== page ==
She stopped texting me after that, and when I looked out the back window I saw her playing in the garden with Mercy. I’d given her something to think about, though.
I decided to reach out to Darius and see how he was doing. I sent him a meme from one of his favorite movies, which also happened to be one of my favorite movies. Jolene had rolled her eyes when we’d made these confessions at the dinner table, citing that her favorite movie was The House of Sand and Fog. I’d wanted to tell her to take a chill pill, lighten up, but then Darius beat me to it, calling The House of Sand and Fog morbidly depressing.
Clueless? Jolene had shot back. That’s both of yours favorite movie? What type of morons do I associate with? There was humor in her voice, but we all knew she was a little serious too. It was funny how quickly you could get to know someone’s personality if you were really trying.
Darius and I had exchanged a look while she ranted about pop culture and how it was destroying people’s taste in quality. It’s oookay to like it, she said, but that shouldn’t be all you like.
He texted back right away with a LOL.
Would you call me selfish?
No, not to your face.
I knew right there that he was talking about Jolene, and I silently agreed. She wanted everyone to rise to her standards, and take themselves seriously. It was exhausting, and we were both victims of her overbearing judgment. I was delighted when he texted back and asked if I’d seen Magnolia, another one of his favorite movies. When I told him no, he insisted that I borrow his copy, and told me to come pick it up tonight. My heart was pounding by the time I set my phone aside and climbed out of bed.
The good news was—I no longer felt depressed. The bad news—I’d put on at least three pounds in the last few days, and I wanted them off. As I pulled on my workout clothes, I remembered the first time I came to the Averys’, how I’d pretended to jog down the sidewalk and been winded. Those days were long behind me. I examined my svelte figure in the mirror. Who knew I was so tiny under all of that flesh I’d been collecting? I was far skinnier than Jolene, who with large breasts and a round rear erred on the curvy side. Maybe that’s what Darius liked, but no, I thought, Darius was a worldly man. He had broad taste in all things, not conforming to one style or type.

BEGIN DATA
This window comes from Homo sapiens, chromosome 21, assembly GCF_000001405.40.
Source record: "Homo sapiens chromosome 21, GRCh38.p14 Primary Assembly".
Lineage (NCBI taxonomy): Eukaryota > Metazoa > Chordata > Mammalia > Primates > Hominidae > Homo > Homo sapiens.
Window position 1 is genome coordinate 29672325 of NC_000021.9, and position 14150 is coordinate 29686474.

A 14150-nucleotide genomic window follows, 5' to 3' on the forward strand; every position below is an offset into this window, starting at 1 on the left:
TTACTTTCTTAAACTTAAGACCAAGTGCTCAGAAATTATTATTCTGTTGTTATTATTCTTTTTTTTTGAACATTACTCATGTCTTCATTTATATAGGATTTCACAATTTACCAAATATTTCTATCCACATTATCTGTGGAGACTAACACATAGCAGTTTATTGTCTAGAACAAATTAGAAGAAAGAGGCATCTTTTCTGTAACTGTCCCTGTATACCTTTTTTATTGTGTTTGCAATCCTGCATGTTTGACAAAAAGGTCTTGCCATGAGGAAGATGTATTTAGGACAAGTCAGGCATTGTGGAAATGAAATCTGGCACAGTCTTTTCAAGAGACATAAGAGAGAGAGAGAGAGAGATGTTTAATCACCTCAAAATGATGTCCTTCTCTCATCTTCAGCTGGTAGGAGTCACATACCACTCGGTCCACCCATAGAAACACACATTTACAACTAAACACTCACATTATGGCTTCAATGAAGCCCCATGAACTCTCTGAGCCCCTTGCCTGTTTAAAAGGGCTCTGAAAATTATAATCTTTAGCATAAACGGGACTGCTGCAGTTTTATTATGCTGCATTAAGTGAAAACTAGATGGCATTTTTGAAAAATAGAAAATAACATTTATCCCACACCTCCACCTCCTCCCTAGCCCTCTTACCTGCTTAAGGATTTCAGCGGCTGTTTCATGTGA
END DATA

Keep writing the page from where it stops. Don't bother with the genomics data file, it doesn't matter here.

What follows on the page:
I ran four miles, my limbs burning with gratitude for the exercise. I texted Jolene, asking if Ryan had sent her anything worth swooning over. There was a deep part of me that felt as if it was my duty to push Jolene toward Ryan. I had a feeling about the two of them, the same sort of feeling I had about Darius and me. I’d once had that feeling about George, but he’d blown it, hadn’t he? He’d taken me for granted and we’d drifted apart. Women needed to be nurtured.
Just a couple things. I mostly ignored him, she said.
She obviously didn’t know the effect she had on all of them. Grown men following her around like lost puppies. It was pathetic really. I went home and popped Magnolia into the DVD player.
I hated Magnolia, but I didn’t tell Darius that.
“It was good,” I told him. “Different.” He looked mildly disappointed in my lackluster response, so I added a sentence. “I really liked the theme: coincidence.” And I sort of had, hadn’t I? I’d spent two hours reading reviews online trying to make sense of what I just watched, and what message Darius was trying to relay to me. I read a dozen reviews before it clicked that I was part of a strange coincidence, and whether he realized it or not, he was affirming my move next door, as well as my interaction with them. I was endeared to the message in Magnolia even if I thought the execution was poppycock. And besides, I liked the way his mind worked—the things he watched and the way he saw the world. He was deep without being pretentious. When he spoke to me, he wasn’t speaking at me like George, he was speaking to me. Before I even left their house, he’d handed me another DVD, this one called Doubt. I breathed in the smell of his cologne, the place between my legs beginning to tingle.
“It’ll get you right up here,” he said, tapping his temple. I decide that Darius had an unhealthy obsession with Philip Seymour Hoffman. When Darius retreated into the bedroom to shower, I decided to proposition Jolene, something I’d been meaning to do for a while.
“You should go out tonight,” I told her. “Dinner, drinks, whatever. I’ll watch Mercy.”
I wouldn’t exactly call Jolene overprotective. I’d once seen her leave a knife on the counter right where Mercy could reach it, but she wouldn’t leave Mercy with anyone but her mother. It was frustrating. Mercy was comfortable with me. She liked me.
“You two need some time together, even if it’s only for an hour or two. She’ll be fine, Jolene.”
She didn’t look convinced, so I went in for the kill.
“Darius seems upset lately … maybe a little distracted. It’ll be good for both of you.”
That got her. Her face suddenly looked guilty, and she started chewing on her lip. I eyed her limp hair and dark circles, and for the first time realized she might be tired. My focus was mostly on Darius and Mercy. Sometimes I forgot to check if Jolene was all right.
“Maybe just for an hour,” she said. I kept my face still even though this was a victory.
“I’ll come over at seven,” I told her. “That means you have two hours to get used to the idea and get drunk enough to actually leave.”
She laughed, but I knew it wasn’t far-fetched for Jolene to drink a couple glasses of wine at this time of night. Nasty red stuff that tasted like rot. She said it was to unwind, but she wrote books for a living—what did she need to unwind from?
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